Leeks like the same, free draining, sunny, open environment as other onions. Seeds can be sown undercover in pots from January or February or direct into the ground from March. Sow 1” (2.5cm) down in rows about 12” (30cm) apart and thin seedlings when they have 3 leaves. They will be ready to transplant when they are pencil (8mm) thick in May or June. To transplant make a hole deep enough so that the area where the leaves separates isn’t covered (approx 6”), drop seedlings into the hole and fill with water which will wash soil over the roots. That’s it, there is no need to backfill the holes. Keep on top of the weeds and water regularly especially during prolonged dry spells. Tip: apply a general fertiliser to the soil about a week before transplanting seedlings.
You can harvest small leeks in summer for salads but most will be allowed to grow for the main crop to be harvested in autumn and winter. To make harvesting easier when the weather is cold choose a time when the ground is not frozen to dig up some of your leeks and then heel them in again where they will keep for a number of weeks or months and be easier to pull. Just dig a shallow trench and lay your leeks in it closely packed together. Recover with soil and firm down.
An onion smell can deter many insects and this works particularly well when planted with members of the brassica family such as broccoli, cabbage and cauliflower. Mint, in turn, deters, or perhaps confuses, the onion fly if your area is susceptible. You can also intercrop onions with peppers and tomatoes.
Other good companion plants include carrots and lettuce due to the fact that their roots reside at different levels in the soil and are non-competitive. Don’t allow companion plants to shade out your onions.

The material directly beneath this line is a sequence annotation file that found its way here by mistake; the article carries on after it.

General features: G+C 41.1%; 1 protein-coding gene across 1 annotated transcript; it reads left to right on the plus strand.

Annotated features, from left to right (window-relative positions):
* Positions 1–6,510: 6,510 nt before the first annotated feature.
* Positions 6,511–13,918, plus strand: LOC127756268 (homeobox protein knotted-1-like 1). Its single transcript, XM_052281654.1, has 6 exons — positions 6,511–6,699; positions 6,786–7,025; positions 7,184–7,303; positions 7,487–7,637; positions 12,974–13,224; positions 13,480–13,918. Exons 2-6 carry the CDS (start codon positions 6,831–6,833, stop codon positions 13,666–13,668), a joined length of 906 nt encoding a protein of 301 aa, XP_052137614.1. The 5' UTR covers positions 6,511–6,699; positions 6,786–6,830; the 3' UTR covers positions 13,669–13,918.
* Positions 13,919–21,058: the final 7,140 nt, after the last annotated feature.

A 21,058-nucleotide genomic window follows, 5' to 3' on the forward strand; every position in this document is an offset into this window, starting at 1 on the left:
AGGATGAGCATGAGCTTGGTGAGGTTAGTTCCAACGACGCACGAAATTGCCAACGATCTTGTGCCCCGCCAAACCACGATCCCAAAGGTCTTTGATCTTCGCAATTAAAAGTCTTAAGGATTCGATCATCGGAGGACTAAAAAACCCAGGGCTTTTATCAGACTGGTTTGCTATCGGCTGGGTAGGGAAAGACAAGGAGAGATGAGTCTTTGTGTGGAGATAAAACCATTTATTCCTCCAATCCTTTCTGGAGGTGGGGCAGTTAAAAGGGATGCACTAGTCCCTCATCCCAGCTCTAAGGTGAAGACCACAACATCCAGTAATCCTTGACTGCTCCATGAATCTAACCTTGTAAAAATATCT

Onions seem to inhibit growth in peas and beans so this combination is best avoided
Pest and disease
Members of the allium family tend to be quite hardy and largely unaffected by pests and diseases but a few to watch out for are listed here.
Onion white rot: Soil-borne fungus characterised by yellowing of foliage. Underground roots rot and a fluffy white fungal growth with spots of black appears on the base of the bulb. All infected plants should be destroyed and alliums should not be grown into same areas for 8-10 years. Be careful not to infect other areas by moving earth or via dirty garden equipment.
Leek rust: Another fungus which causes yellow or orange spots on the leaves. Can be caused by wet or humid conditions. Mild infections won’t necessarily harm plants but if it gets hold destroy plants and don’t grow alliums in the same position for 3 years
Onion fly: the maggot-like larvae eat into the base of the onion killing it. Prematurely yellow or drooping leaves are a good indication that something is wrong and a quick check underneath will confirm the presence of the maggots. Covering developing plants with fleece stops the flies laying eggs and is a good precaution or grow from sets as these are less likely to be affected.